The recycled, repurposed “Once Upon a Deadpool” answers the question geeks and movie-industry wags have been asking for months: What will it like when Disney gets its squeaky-clean mouse mitts on Fox’s hyper-violent Marvel franchises?
The answer: It won’t be pretty, but creative minds may pull something good out of it.
What director David Leitch and star/producer/prime mover Ryan Reynolds have done here is cut together an airline edit of this summer’s “Deadpool 2.” The F-bombs have been defused with bleeps or surreptitious overdubs. The blood-and-guts have been trimmed back. The bare backsides have been pixelated.
As before, the filmmakers are telling the story of how Deadpool (played by Reynolds) loses his lady love Vanessa (Morena Baccarin) to a gangster’s wayward bullet — and how, unable to die himself, he throws himself into trying to protect a teen mutant, Russell (Julian Dennison), from either getting killed by warrior-from-the-future Cable (Josh Brolin) or ending up a ruthless killer himself.
Some of the best gags — like the formation and rapid disintegration of Deadpool’s “forward-thinking, gender positive” X-Force — are truncated, because they originally relied on comical gore or profane reactions. A few DVD-worthy deleted scenes are restored to pad out the running time, but they mostly serve to show why they didn’t make the cut in the first place.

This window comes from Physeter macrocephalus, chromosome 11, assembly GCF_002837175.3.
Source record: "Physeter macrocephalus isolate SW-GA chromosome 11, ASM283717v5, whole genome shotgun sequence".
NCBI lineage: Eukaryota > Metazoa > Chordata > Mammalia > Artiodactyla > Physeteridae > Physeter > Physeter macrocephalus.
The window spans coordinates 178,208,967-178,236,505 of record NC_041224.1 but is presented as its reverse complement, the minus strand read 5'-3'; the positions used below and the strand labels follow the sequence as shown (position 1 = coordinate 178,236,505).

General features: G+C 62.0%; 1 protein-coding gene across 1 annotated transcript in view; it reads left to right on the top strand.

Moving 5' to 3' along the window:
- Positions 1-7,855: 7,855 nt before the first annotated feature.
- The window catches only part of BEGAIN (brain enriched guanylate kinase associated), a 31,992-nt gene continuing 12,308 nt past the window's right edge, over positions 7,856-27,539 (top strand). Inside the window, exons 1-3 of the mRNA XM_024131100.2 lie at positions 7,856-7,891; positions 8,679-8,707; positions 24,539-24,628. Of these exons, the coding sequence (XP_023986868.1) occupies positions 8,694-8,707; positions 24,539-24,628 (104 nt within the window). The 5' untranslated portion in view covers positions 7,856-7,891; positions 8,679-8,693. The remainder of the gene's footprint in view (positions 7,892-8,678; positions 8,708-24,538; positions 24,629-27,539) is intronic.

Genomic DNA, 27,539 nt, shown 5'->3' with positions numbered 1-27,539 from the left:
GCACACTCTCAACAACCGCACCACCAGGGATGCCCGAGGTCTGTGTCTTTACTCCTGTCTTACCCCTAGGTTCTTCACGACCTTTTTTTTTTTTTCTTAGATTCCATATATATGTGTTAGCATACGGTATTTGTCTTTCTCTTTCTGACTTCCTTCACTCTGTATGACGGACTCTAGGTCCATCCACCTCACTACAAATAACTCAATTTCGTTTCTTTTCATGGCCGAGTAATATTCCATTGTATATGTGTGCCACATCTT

The gimmick tying it all together has Deadpool relating the plot, like a bedtime story, to Fred Savage in a duplicate of the bedroom set from “The Princess Bride.” Of course, Fred’s not a kid anymore, and he’s really ticked off at being put in this position — so his revenge is making snarky comments about Fox’s handling of Marvel material, the misogyny of killing off Vanessa to motivate Deadpool’s actions (a k a “fridging”), and the ubiquity of mid-credit and after-credit scenes. (There are four overall here, including a touching tribute to the late Stan Lee.)
The jokes with Savage induce a few laughs, but nothing compared to what’s lost in the sanitizing process. “Once Upon a Deadpool” dismisses what makes the Deadpool movies entertaining: The way they impishly revel in the extreme comic-book violence that Disney-owned Marvel movies are afraid to touch.
‘Once Upon a Deadpool’
Opens Wednesday, December 12, at theaters everywhere. Rated PG-13 for action violence, sexual content and language. Running time: 119 minutes.